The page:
More Decent Work and Better Futures for Young People

Date: 01 March 2013

Women entrepreneurs in YMCA Trujillo – Peru

Once again, YMCA leaders have raised the issue of youth employment as a high
More Decent Work and Better Futures for Young People

Once again, YMCA leaders have raised the issue of youth employment as a high priority for global action.  40 National General Secretaries left a meeting in England earlier this month united in their concern and commitment.  They urged the WAY to continue advocating within the UN and other global arenas for what the International Labour Organisation (ILO) calls “decent work”, and for the full participation of young people in decisions that affect their lives and livelihoods.

The term “decent work” has to do with the quality and quantity of jobs.  It refers to the health, safety and inclusiveness of workplaces, the protection of workers’ rights, and constructive communication between employers and employees. It’s concerned with employment opportunities that guarantee freedom, equity, human security and dignity.  

Decent Work is all about transforming social, cultural, and economic systems that perpetuate inequality so that we may improve people’s living conditions in such a way that they can flourish and actively participate in society.  The ILO has produced a short video to help us understand this important idea.

The question of “Decent Work” is a very important one to all workers, but particularly to young people who are at the highest risk of working jobs that will not empower their lives.

In international forums, the YMCA helps translate the idea into action.  We speak with the authority that comes from working alongside young people on every continent every day to improve their employment prospects.  Here are some examples:

•    The YMCA Entrepreneur’s Club in Peru is gives young people opportunities to continue basic education, acquire technical skills, and prepare for self-employment.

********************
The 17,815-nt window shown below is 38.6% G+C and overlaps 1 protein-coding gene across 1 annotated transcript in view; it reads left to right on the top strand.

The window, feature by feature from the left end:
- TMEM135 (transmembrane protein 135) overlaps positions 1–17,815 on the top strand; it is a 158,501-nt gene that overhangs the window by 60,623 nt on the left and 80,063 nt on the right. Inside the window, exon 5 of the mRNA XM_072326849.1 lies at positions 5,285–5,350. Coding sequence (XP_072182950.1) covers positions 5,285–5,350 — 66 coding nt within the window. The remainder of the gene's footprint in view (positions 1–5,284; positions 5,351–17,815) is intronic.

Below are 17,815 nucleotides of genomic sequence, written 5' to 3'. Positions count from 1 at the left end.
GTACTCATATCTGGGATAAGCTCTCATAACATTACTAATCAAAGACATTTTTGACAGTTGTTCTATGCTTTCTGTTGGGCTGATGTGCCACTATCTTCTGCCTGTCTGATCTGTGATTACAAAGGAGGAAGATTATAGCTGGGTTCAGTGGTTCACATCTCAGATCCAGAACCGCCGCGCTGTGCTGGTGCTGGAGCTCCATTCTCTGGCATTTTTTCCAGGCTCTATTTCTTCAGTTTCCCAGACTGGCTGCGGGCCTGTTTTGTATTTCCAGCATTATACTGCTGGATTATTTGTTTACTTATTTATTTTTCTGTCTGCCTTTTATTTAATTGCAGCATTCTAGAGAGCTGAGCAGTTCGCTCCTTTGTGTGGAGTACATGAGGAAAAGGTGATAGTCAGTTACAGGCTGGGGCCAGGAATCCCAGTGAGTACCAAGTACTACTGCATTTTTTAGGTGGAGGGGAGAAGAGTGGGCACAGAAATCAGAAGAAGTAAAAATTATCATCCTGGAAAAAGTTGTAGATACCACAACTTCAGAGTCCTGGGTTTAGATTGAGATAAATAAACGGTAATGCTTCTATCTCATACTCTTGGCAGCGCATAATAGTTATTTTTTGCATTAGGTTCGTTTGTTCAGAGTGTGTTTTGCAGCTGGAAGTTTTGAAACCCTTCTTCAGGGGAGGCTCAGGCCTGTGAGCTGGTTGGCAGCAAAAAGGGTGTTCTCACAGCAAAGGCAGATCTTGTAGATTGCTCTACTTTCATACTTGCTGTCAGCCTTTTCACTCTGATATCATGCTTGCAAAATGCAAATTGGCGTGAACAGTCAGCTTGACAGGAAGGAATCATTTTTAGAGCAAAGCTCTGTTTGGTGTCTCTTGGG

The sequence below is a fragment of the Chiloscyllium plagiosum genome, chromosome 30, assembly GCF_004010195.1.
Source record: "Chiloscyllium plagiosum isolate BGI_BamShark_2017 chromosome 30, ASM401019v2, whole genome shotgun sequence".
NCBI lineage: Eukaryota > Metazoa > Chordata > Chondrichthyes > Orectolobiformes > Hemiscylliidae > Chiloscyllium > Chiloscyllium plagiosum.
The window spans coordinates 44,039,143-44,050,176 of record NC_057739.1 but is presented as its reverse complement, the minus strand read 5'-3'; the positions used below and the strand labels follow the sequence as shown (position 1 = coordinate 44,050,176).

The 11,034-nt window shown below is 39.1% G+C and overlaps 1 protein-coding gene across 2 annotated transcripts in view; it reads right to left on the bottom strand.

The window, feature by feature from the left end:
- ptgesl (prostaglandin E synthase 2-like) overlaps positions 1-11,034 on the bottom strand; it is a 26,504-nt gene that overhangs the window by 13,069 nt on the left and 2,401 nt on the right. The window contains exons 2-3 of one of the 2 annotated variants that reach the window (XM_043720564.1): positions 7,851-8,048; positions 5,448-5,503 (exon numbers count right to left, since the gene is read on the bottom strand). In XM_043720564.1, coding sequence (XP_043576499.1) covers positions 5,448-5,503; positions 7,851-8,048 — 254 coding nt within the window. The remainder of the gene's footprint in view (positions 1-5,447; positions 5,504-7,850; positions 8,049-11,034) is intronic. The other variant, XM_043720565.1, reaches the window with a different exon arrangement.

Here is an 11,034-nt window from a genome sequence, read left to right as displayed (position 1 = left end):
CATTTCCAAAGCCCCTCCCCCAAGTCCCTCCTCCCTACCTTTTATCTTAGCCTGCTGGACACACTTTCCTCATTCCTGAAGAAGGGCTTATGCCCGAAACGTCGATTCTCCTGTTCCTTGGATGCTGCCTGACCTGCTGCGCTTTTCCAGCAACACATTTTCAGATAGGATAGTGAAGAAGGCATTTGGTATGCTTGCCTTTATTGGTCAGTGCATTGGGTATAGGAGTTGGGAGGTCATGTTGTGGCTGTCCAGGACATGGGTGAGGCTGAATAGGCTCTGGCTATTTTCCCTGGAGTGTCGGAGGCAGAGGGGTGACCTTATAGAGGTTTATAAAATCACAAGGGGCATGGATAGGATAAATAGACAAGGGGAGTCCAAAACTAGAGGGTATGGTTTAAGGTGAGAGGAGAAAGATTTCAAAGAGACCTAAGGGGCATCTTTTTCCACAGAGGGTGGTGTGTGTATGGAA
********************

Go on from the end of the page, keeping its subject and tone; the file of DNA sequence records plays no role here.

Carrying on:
•    The International YMCA Academy’s Vocational Training Programme in Sri Lanka offers three six to eight month courses, such as motorcycle mechanics, banking and computers, and facilitates a training experience with companies.

•    The YMCA Learning to Earn Programme in the Gambia trains young people in communications and advocacy skills using a peer education model.

•    The YMCA Youth Employment Programme in Ireland is a 23-week course in communications, report writing, work experience, IT, personal development, health and intercultural education.

•    The YMCA Youth Employment Programme in Lebanon offers short-term courses through accelerated learning and on-the-job training, as well as support for self-employment and income generation.

•    The YMCA Employment Resource Centre in Canada provides young people with job search support and services, including a full range of educational workshops, coaching, basic computer skills and access to computers, Internet, office equipment.

There are many other examples.  So many that we undertook research study last year to document our collective impact on the youth employment issue.  Our findings will help us make a persuasive case for greater collaboration and investment in global decent work strategies that benefit individuals, communities and countries.

What’s the situation like for young people where you live?  What is the YMCA doing to respond to the evidence of unemployment, underemployment and unstable employment locally and nationally?

Please send your views, stories and photos about what “decent work” means to you to

World E-News February 2013 – Pdf version